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The blog includes articles providing tricks of the trade and best practices for artists, as well as news, interviews, artist showcases and recommended products/services.

How To Avoid Being Scammed

Rihanna

Following your dreams and embarking on a musical career is a very exciting thing. It feels great to allow yourself to excel as the creative talent you’ve always wanted to be. Of course being a successful artist is not easy and it’s no surprise that only a select few make it to the top spots. With the advancements in social media platforms such as YouTube, Snapchat, Instagram, Facebook, Spotify and Soundcloud it’s easier for an artist or group to get their stuff heard by the right ears. But let me tell you that everything easy is not always good; sometimes there’s a catch. With the industry becoming so accessible online to artists and fans, remember that it’s also accessible to people who mean you harm, AKA the scammers! 

As an artist, you want your music to take off more than anything so sometimes your desperation to succeed is taken advantage of. Navigating the online world is tricky, so let me share some tips with you so that we can have more success stories and less cautionary tales.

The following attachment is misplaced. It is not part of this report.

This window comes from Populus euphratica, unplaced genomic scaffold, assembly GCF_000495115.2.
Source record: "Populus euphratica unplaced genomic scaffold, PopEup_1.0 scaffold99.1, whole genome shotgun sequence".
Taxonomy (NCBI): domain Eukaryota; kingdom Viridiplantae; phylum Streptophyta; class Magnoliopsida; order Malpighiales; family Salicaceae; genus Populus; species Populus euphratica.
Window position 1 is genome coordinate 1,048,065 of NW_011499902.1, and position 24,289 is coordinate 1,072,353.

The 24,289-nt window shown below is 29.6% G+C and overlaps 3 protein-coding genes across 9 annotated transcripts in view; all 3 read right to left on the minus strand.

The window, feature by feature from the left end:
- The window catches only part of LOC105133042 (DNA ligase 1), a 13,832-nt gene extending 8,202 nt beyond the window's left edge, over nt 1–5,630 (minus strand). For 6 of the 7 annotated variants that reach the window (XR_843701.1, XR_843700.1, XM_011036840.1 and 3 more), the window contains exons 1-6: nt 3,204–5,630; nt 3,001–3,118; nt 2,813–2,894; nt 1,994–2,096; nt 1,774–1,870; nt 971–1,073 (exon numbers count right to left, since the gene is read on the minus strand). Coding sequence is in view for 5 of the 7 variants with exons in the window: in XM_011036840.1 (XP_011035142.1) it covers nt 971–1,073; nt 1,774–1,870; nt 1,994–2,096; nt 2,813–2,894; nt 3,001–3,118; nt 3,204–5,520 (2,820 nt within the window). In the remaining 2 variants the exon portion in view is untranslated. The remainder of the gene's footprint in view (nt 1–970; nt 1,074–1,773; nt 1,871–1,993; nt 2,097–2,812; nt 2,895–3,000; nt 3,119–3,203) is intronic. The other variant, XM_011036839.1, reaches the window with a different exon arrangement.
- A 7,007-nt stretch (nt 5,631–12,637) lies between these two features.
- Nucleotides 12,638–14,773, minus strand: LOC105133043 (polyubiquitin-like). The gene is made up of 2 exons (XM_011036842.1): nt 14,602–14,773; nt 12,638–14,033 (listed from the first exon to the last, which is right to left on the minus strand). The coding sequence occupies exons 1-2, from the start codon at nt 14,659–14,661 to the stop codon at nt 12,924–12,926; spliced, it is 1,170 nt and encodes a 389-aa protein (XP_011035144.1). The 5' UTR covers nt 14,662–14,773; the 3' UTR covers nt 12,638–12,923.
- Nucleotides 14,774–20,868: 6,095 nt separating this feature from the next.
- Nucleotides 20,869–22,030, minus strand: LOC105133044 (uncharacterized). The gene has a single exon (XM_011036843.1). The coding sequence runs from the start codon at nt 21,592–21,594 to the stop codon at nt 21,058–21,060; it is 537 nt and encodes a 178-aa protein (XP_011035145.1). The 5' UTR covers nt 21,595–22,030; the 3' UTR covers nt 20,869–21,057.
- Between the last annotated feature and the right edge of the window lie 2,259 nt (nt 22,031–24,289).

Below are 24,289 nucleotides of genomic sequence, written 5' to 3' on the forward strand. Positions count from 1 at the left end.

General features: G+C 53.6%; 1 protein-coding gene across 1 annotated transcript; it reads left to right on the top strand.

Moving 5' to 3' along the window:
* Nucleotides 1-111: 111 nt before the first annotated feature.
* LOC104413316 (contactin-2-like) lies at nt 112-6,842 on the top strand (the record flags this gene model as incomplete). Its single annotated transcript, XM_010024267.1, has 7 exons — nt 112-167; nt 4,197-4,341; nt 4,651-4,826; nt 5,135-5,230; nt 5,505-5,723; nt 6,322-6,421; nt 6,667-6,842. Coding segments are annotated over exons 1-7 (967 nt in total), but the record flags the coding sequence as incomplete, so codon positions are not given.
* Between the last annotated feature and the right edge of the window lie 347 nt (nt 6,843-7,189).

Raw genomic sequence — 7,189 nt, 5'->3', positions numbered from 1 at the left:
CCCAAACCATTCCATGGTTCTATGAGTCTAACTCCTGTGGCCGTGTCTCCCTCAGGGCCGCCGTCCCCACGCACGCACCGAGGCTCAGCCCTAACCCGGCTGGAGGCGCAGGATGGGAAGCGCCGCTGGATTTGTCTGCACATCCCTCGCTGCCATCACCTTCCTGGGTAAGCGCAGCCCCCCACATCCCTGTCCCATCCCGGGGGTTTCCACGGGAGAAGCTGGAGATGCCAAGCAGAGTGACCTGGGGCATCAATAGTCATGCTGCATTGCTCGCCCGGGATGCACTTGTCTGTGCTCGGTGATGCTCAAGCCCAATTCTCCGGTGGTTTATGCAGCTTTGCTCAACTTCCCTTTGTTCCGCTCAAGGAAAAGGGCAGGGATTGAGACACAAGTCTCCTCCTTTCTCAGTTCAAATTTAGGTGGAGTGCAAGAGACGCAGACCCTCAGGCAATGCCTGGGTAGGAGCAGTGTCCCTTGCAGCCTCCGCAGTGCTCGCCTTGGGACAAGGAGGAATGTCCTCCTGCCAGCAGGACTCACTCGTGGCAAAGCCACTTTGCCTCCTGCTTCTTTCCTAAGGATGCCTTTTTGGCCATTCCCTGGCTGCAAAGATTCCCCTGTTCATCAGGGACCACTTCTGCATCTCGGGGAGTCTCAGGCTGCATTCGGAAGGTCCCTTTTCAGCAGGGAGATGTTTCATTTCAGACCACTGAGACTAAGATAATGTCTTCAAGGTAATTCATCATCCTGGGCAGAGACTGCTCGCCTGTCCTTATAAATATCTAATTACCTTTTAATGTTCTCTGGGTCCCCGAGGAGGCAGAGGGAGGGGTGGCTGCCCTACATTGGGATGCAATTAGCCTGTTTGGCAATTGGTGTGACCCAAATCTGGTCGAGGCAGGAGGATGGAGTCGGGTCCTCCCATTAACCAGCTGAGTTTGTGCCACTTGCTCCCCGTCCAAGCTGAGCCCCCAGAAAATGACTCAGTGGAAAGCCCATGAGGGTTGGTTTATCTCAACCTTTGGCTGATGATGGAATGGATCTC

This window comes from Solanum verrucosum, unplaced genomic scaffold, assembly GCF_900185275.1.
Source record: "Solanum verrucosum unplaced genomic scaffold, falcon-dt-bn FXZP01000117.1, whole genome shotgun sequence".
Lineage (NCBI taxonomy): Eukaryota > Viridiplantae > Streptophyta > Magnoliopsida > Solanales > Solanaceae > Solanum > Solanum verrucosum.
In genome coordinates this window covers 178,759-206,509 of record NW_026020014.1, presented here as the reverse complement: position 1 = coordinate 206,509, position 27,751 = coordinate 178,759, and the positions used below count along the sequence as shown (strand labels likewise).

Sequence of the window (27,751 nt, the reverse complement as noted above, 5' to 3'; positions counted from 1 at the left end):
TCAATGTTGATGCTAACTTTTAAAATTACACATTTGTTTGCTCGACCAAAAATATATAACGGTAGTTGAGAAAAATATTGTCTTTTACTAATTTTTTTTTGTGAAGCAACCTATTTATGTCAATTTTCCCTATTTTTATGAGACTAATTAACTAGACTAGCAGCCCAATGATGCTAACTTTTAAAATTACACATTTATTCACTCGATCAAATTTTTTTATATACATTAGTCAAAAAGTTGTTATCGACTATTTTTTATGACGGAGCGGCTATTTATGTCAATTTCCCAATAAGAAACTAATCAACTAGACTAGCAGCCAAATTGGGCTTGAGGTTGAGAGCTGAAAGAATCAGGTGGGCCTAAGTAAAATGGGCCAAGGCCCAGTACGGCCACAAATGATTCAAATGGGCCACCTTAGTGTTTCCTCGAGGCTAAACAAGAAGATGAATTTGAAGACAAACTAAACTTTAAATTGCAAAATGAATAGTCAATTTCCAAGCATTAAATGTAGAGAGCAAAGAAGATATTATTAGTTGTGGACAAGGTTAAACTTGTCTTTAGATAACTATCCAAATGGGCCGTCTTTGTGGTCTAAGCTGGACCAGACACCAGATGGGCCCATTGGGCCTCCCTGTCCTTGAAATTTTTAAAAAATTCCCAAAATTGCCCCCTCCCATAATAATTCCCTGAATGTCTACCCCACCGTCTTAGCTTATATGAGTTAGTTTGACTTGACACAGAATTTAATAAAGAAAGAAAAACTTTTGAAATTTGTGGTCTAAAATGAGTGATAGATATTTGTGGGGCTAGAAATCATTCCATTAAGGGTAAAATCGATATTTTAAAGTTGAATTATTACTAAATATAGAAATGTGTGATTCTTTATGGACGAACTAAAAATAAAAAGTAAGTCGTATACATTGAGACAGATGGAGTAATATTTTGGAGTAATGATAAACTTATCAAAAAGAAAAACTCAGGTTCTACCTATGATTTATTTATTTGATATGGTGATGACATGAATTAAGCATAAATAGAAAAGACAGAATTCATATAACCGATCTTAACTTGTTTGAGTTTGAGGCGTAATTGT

1. Don’t Be So Desperate!

It feels great when people start to take notice of your talents and offer you services and advice to help you. It feels even better when you’ve been getting no luck and a window of opportunity appears out of nowhere. Don’t be fooled though! Before you agree to pay for a service or submit your music so some random website, take a moment to think about it. How did these people find me? How did I find them? Has anyone got anywhere by submitting their music to them? In today’s blog obsessed culture, an artist's’ success is almost dependent on what some blog who has never met them thinks of their sound so it’s very easy to fall for scam websites. Use your head; if it looks unprofessional, has spelling/grammar errors and you’ve never even hear of it, run!